Islam is a religion of love towards mankind. It loves even a polytheist, not because of his polytheism, but because of his being a creation of Allah. At the same time it feels concerned because he has gone astray. Had it not loved him, it would have been indifferent to his bad- luck. In Islam there exists love and hatred both. But both are logical and reasonable, not emotional and haphazard. The friendship and enmity produced by pure emotions are blind feelings and have no logical basis. On the other hand, rational friendship and enmity produced by a sort of consciousness, stem from a concern in the destiny of a fellow being.
Let us take an example. The parents have two kinds of attachment to their child, one logical and the other sentimental. Logical attachment sometimes may impel them to take an action, which may apparently cause pain and distress to their child. For instance they may submit him to a surgeon. In such a case they may weep and shed tears, but they ask the surgeon to perform the operation as early as possible and amputate the festering limb, if necessary. They shed tears out of their emotional attachment, and ask for surgical operation and amputation out of their logical attachment.
In case they give preference to their emotional attachment and do not agree to amputation, they virtually acquiesce in giving their child in the pale of death. But because of their intellectual logic and keen interest in his welfare, they ignore their emotions and agree to the pain and inconvenience to their child.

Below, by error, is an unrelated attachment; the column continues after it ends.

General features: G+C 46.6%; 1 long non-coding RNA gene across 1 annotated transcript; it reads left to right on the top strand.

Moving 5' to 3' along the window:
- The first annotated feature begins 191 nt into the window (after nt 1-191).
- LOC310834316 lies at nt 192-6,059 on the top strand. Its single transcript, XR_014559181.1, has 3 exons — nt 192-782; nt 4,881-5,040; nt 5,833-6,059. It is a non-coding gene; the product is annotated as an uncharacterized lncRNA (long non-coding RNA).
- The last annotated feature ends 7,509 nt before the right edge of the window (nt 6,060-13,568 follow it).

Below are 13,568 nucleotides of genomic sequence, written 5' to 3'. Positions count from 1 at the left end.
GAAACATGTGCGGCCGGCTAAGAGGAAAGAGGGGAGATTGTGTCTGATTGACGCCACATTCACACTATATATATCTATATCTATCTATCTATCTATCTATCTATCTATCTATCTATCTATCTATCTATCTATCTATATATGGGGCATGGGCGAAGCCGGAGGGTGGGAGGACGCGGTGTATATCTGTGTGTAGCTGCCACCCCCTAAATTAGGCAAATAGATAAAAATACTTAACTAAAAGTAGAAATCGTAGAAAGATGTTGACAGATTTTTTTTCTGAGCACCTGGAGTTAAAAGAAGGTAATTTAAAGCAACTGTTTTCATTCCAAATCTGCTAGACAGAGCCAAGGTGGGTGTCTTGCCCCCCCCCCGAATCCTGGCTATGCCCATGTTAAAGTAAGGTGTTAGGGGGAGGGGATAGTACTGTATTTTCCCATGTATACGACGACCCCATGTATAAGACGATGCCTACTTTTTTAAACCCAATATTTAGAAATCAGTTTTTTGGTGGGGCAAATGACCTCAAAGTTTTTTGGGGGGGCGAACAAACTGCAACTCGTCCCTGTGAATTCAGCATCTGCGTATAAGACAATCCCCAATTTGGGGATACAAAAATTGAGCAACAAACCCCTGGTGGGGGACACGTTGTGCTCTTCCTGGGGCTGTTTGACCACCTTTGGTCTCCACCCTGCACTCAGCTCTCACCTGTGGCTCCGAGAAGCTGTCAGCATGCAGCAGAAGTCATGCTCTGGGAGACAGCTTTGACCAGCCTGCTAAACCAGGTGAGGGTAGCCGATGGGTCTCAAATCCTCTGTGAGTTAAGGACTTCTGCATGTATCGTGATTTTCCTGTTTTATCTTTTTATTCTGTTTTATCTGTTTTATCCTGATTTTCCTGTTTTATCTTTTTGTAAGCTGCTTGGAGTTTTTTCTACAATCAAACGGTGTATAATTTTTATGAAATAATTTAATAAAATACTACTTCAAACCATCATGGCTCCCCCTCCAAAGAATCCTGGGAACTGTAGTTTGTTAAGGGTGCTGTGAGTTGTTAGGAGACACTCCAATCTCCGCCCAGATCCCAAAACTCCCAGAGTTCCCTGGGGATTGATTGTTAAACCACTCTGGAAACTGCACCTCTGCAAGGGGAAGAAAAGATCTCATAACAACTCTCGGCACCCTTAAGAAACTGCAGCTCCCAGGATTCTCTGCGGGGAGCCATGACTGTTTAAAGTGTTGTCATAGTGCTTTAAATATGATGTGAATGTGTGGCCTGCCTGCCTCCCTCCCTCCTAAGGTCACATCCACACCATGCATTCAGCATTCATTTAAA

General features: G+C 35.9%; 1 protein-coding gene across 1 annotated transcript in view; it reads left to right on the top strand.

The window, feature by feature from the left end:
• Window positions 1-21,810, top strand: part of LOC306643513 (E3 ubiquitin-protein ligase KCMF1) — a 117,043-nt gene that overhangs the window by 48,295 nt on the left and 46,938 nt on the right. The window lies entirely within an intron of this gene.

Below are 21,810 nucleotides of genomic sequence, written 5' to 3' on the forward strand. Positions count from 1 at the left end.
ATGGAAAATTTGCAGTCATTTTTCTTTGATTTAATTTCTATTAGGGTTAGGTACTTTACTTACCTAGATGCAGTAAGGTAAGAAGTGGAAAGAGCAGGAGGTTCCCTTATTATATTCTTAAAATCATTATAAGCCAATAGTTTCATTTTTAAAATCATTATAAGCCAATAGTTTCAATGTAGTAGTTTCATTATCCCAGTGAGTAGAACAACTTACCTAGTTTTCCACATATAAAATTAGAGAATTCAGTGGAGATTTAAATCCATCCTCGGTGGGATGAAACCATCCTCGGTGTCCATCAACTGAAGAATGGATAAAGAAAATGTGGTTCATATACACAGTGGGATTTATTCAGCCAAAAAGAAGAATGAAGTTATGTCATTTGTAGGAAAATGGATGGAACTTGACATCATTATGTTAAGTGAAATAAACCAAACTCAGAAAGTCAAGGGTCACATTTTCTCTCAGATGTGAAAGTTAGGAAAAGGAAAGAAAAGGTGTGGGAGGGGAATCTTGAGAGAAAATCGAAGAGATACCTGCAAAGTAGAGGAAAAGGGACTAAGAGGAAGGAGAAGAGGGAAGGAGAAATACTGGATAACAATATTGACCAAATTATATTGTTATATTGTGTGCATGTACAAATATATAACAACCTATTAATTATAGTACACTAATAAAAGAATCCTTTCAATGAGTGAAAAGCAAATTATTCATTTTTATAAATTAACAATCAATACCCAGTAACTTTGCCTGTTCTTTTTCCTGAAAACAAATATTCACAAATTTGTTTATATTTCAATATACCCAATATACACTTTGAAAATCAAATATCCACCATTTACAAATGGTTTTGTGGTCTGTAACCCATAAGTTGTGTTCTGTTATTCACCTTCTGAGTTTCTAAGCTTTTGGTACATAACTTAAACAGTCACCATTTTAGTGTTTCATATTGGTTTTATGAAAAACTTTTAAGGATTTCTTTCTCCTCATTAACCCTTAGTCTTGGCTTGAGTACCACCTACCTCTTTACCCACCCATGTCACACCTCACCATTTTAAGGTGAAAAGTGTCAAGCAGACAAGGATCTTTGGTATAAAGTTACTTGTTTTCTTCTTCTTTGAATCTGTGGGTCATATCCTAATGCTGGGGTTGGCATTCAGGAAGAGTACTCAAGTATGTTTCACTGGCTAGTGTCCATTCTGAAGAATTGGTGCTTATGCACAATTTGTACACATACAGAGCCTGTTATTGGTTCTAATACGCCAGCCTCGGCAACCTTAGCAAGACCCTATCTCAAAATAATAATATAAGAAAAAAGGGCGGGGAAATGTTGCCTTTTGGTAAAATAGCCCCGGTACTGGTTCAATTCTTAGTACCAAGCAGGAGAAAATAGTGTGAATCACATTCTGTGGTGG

To get himself cured any sensible person may occasionally submit himself to the surgeon and ask him, for example, to amputate one of his fingers. He does not like to suffer the pain of amputation. He knows that the loss of a finger will cause him much inconvenience. Still his reason and logic require him to bear the pain and agree to this organic defect. In such cases it is reason and logic, and not emotions, which induce a person to ask for a surgical operation.
In order to eliminate corruption from a society in which infidelity and ignorance prevail, Islam gives instruction for armed struggle, "Fight them until revolt is rooted out" (al-Baqarah, 2:193).
At the same time for the security of the society it warns the Muslims against opening their heart to the infidels. There is no contradiction between this policy and the principle of entertaining goodwill towards all.
Imitating is human nature. Man-often unconsciously adopts the ideas and notions of others. The Qur'an says
O you who believe! Take not My enemies and your enemies for friends. Would you offer them strong love while they have rejected the Truth which has come to you" (al-Mumtahina, 60: 1).
It continues to say
If they have the upper hand of you, they will be your enemies and will stretch out their hands and tongues towards you with evil intent. They love to see you turn away from your faith". (al-Mumtahina, 60: 2)
Here the Holy Qur'an gives the reason why the Muslims should be cautious and vigilant while dealing with the non-Muslims. It says that they like to persuade others to adopt their customs, their way of thinking and religion. Had it been merely a question of their wish and liking, there was not much danger in it. The Holy Qur'an points out that they earnestly strive for misleading the Muslims.
This position makes it essential that the Muslims should be prudent about their relations with the non-Muslims. They should always remember that they belong to a Unitarian society totally different from that of the non-Muslims. Anyhow, that does not mean that the Muslims should have no social, economic or political contact with them. The point to be kept in mind is that all such relations must be in keeping with the overall interests of the Muslim society.
Adapted from: "Master and Mastership"